Helmut Schmidt, Konrad Adenauer and Willy Brandt. Amongst many reasons, Adenauer for being one of the people who helped build the Germany we live in today, Willy Brandt for his efforts of normalising relations with the East (e.g. the Grundlagenvertrag, and the knee fall in Warsaw), and Helmut Schmidt for leading us through one of our darkest chapters in the history of our young republic (the era, when domestic terrorism was at his high, aka "Deutscher Herbst"), for helping lay the foundations of what has become the Euro, as well as strenghening Germany's position as a valuable partner in the West (also through strenghening the friendship between France and Germany).

Of all three, the one I respect the most is Helmut Schmidt. He's a gifted speaker, he speaks his mind and is not afraid of puting the finger into fresh wounds for it, and a man of great character and immediate action.

User currently offlineHAWK21M From India, joined Jan 2001, 31851 posts, RR: 54
Reply 5, posted (7 years 1 week 6 days 14 hours ago) and read 1826 times:

Has to be M.K.GANDHI
A person who did lots for so many & took nothing in return.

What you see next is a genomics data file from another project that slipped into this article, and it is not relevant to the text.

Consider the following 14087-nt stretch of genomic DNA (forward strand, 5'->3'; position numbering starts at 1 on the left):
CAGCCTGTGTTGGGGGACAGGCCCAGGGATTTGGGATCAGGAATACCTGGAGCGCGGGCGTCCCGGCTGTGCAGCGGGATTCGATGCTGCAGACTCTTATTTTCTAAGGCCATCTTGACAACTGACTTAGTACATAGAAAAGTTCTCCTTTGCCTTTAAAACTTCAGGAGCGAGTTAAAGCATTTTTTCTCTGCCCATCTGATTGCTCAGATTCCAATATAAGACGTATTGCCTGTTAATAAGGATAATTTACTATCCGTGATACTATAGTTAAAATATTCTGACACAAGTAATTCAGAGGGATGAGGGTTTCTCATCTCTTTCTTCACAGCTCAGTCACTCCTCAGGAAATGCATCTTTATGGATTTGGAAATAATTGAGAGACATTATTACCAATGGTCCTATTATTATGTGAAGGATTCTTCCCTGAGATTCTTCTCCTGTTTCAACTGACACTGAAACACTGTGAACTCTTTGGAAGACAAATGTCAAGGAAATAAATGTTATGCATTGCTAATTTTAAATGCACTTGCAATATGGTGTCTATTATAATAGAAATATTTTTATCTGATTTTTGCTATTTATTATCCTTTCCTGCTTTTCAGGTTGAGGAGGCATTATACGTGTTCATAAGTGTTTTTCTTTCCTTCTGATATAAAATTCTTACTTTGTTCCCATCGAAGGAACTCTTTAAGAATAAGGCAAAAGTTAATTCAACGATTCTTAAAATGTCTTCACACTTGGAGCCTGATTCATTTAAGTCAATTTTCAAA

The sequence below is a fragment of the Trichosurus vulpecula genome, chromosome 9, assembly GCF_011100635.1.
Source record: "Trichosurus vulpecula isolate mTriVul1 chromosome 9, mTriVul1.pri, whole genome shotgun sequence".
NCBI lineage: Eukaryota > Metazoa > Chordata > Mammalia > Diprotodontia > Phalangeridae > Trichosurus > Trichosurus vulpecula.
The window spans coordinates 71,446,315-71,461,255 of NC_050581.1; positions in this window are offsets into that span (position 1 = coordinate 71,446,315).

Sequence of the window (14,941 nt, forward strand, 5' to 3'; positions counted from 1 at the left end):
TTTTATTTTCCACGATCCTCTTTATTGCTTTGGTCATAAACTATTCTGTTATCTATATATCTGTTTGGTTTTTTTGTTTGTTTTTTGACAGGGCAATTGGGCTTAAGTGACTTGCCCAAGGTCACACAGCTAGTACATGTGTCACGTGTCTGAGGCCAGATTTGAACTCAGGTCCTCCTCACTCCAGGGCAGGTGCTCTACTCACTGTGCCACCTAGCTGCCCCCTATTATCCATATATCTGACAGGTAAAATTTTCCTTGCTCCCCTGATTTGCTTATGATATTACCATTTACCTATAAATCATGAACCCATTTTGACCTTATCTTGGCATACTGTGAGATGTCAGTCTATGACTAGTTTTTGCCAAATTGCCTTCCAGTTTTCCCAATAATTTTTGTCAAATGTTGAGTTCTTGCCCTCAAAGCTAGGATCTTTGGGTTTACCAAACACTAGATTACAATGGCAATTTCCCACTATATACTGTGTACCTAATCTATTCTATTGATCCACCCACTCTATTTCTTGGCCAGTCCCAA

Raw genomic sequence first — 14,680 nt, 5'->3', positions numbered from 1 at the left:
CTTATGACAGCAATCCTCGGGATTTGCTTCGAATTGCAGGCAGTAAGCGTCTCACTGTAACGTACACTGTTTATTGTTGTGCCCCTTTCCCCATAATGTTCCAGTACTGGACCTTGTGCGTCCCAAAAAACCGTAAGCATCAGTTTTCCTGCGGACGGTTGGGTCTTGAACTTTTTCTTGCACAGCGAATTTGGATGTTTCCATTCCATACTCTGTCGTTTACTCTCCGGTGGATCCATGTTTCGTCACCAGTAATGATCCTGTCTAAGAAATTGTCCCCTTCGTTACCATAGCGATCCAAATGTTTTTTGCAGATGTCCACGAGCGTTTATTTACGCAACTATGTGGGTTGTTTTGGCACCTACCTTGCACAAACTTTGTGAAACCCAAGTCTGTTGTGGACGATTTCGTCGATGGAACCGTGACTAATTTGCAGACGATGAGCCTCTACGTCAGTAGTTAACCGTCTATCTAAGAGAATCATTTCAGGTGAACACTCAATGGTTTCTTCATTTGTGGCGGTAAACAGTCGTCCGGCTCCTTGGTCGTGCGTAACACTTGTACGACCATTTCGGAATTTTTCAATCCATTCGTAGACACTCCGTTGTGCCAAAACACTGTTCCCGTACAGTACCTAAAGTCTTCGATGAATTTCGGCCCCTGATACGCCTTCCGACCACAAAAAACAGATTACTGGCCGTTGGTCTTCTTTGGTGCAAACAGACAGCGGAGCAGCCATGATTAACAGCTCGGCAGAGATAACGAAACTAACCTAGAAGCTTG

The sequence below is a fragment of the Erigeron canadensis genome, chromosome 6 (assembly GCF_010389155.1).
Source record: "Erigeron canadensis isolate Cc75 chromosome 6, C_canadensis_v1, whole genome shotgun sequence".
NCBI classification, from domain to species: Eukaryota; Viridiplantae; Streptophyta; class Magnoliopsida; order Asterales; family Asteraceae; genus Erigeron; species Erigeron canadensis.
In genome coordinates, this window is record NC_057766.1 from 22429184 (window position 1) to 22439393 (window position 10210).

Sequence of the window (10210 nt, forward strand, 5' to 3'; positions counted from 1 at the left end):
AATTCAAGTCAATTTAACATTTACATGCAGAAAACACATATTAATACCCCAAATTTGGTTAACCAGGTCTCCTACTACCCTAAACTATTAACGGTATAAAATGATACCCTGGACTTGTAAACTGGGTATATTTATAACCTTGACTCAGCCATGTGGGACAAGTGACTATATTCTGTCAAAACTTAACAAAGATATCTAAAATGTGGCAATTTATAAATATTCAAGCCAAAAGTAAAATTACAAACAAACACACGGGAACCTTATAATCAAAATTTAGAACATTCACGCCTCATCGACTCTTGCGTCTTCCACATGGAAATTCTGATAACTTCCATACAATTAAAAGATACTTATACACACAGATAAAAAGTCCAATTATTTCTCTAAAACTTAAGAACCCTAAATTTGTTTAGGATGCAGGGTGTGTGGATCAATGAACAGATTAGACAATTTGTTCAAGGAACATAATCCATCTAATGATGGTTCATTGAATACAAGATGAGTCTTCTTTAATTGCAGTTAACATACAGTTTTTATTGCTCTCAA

Think of the brighter side!
User currently offlineMadameConcorde From Monaco, joined Feb 2007, 11311 posts, RR: 34
Reply 6, posted (7 years 1 week 6 days 12 hours ago) and read 1808 times:

Quoting SpeedBirdA380 (Thread starter):
who are your favourite leaders and why?

French President Charles de Gaulle and his British counterparts for making Concorde possible.
 airplane   cheerful 

It was in 1962.

In a speech on January 13 of 1963 General de Gaulle gave a name to the new supersonic transport aircraft to be built. The name was "Concorde" . The British gave the name "Concord" to their SST aircraft without the "e" at the end.

and then she took off for the very first time...


2 March 1969 Toulouse Blagnac

There was a better way to fly it was called Concorde
User currently offlineTheCol From Canada, joined Jan 2007, 2039 posts, RR: 6
Reply 7, posted (7 years 1 week 6 days 11 hours ago) and read 1799 times:

My picks: